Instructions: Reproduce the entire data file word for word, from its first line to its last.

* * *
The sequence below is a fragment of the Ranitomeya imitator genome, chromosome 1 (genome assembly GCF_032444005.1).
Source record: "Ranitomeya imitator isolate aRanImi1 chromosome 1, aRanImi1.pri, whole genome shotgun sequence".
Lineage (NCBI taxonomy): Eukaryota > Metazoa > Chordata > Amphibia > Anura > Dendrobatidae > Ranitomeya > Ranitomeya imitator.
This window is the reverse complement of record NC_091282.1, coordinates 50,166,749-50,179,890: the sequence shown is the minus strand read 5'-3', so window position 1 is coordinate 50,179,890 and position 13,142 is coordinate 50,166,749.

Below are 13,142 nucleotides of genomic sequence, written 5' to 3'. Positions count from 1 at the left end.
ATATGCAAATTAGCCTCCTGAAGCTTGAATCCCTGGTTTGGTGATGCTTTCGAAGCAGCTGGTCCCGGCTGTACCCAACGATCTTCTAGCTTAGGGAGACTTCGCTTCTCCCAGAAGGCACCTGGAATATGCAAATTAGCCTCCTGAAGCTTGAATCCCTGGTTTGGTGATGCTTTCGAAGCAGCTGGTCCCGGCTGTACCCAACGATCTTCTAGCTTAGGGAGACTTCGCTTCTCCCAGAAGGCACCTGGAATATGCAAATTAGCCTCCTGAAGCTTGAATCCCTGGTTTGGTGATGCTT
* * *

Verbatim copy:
The sequence below is a fragment of the Ranitomeya imitator genome, chromosome 1 (genome assembly GCF_032444005.1).
Source record: "Ranitomeya imitator isolate aRanImi1 chromosome 1, aRanImi1.pri, whole genome shotgun sequence".
Lineage (NCBI taxonomy): Eukaryota > Metazoa > Chordata > Amphibia > Anura > Dendrobatidae > Ranitomeya > Ranitomeya imitator.
This window is the reverse complement of record NC_091282.1, coordinates 50,166,749-50,179,890: the sequence shown is the minus strand read 5'-3', so window position 1 is coordinate 50,179,890 and position 13,142 is coordinate 50,166,749.

Below are 13,142 nucleotides of genomic sequence, written 5' to 3'. Positions count from 1 at the left end.
ATATGCAAATTAGCCTCCTGAAGCTTGAATCCCTGGTTTGGTGATGCTTTCGAAGCAGCTGGTCCCGGCTGTACCCAACGATCTTCTAGCTTAGGGAGACTTCGCTTCTCCCAGAAGGCACCTGGAATATGCAAATTAGCCTCCTGAAGCTTGAATCCCTGGTTTGGTGATGCTTTCGAAGCAGCTGGTCCCGGCTGTACCCAACGATCTTCTAGCTTAGGGAGACTTCGCTTCTCCCAGAAGGCACCTGGAATATGCAAATTAGCCTCCTGAAGCTTGAATCCCTGGTTTGGTGATGCTT